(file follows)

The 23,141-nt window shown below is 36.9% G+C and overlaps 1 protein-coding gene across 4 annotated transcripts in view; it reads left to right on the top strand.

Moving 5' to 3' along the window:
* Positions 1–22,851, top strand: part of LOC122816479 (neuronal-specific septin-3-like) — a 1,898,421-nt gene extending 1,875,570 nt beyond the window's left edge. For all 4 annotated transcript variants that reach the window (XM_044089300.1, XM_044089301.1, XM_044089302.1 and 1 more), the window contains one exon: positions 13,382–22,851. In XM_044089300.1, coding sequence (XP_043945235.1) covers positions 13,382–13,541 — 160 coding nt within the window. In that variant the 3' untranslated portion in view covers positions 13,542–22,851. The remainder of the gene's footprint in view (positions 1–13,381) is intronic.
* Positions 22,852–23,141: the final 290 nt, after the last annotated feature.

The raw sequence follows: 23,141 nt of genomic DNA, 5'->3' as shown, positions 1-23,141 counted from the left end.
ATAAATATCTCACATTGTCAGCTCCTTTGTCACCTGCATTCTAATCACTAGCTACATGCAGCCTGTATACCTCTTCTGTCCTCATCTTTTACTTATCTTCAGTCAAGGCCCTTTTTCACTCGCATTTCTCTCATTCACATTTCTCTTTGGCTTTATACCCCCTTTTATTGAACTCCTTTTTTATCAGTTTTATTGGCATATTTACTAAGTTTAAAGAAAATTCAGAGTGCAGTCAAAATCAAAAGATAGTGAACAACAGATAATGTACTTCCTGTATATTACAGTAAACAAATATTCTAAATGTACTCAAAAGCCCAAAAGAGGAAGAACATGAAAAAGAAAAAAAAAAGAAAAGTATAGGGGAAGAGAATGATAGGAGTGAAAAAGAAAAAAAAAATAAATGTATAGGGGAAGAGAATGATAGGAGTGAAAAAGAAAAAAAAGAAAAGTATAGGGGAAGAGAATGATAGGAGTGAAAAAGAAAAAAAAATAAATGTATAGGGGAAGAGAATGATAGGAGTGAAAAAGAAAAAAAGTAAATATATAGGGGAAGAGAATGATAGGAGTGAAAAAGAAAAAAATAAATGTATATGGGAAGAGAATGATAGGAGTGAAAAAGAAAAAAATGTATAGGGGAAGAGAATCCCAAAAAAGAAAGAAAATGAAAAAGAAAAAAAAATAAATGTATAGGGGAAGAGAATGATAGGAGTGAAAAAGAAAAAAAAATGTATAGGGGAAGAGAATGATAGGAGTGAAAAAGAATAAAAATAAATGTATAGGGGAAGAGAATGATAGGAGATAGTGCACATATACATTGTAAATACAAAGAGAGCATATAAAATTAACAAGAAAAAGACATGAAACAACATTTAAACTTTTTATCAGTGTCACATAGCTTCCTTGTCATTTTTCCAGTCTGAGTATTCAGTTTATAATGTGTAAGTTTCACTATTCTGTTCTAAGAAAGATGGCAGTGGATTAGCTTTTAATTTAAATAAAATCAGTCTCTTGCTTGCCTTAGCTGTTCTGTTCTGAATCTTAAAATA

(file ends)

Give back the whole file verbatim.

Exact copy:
The 23,141-nt window shown below is 36.9% G+C and overlaps 1 protein-coding gene across 4 annotated transcripts in view; it reads left to right on the top strand.

Moving 5' to 3' along the window:
* Positions 1–22,851, top strand: part of LOC122816479 (neuronal-specific septin-3-like) — a 1,898,421-nt gene extending 1,875,570 nt beyond the window's left edge. For all 4 annotated transcript variants that reach the window (XM_044089300.1, XM_044089301.1, XM_044089302.1 and 1 more), the window contains one exon: positions 13,382–22,851. In XM_044089300.1, coding sequence (XP_043945235.1) covers positions 13,382–13,541 — 160 coding nt within the window. In that variant the 3' untranslated portion in view covers positions 13,542–22,851. The remainder of the gene's footprint in view (positions 1–13,381) is intronic.
* Positions 22,852–23,141: the final 290 nt, after the last annotated feature.

The raw sequence follows: 23,141 nt of genomic DNA, 5'->3' as shown, positions 1-23,141 counted from the left end.
ATAAATATCTCACATTGTCAGCTCCTTTGTCACCTGCATTCTAATCACTAGCTACATGCAGCCTGTATACCTCTTCTGTCCTCATCTTTTACTTATCTTCAGTCAAGGCCCTTTTTCACTCGCATTTCTCTCATTCACATTTCTCTTTGGCTTTATACCCCCTTTTATTGAACTCCTTTTTTATCAGTTTTATTGGCATATTTACTAAGTTTAAAGAAAATTCAGAGTGCAGTCAAAATCAAAAGATAGTGAACAACAGATAATGTACTTCCTGTATATTACAGTAAACAAATATTCTAAATGTACTCAAAAGCCCAAAAGAGGAAGAACATGAAAAAGAAAAAAAAAAGAAAAGTATAGGGGAAGAGAATGATAGGAGTGAAAAAGAAAAAAAAAATAAATGTATAGGGGAAGAGAATGATAGGAGTGAAAAAGAAAAAAAAGAAAAGTATAGGGGAAGAGAATGATAGGAGTGAAAAAGAAAAAAAAATAAATGTATAGGGGAAGAGAATGATAGGAGTGAAAAAGAAAAAAAGTAAATATATAGGGGAAGAGAATGATAGGAGTGAAAAAGAAAAAAATAAATGTATATGGGAAGAGAATGATAGGAGTGAAAAAGAAAAAAATGTATAGGGGAAGAGAATCCCAAAAAAGAAAGAAAATGAAAAAGAAAAAAAAATAAATGTATAGGGGAAGAGAATGATAGGAGTGAAAAAGAAAAAAAAATGTATAGGGGAAGAGAATGATAGGAGTGAAAAAGAATAAAAATAAATGTATAGGGGAAGAGAATGATAGGAGATAGTGCACATATACATTGTAAATACAAAGAGAGCATATAAAATTAACAAGAAAAAGACATGAAACAACATTTAAACTTTTTATCAGTGTCACATAGCTTCCTTGTCATTTTTCCAGTCTGAGTATTCAGTTTATAATGTGTAAGTTTCACTATTCTGTTCTAAGAAAGATGGCAGTGGATTAGCTTTTAATTTAAATAAAATCAGTCTCTTGCTTGCCTTAGCTGTTCTGTTCTGAATCTTAAAATA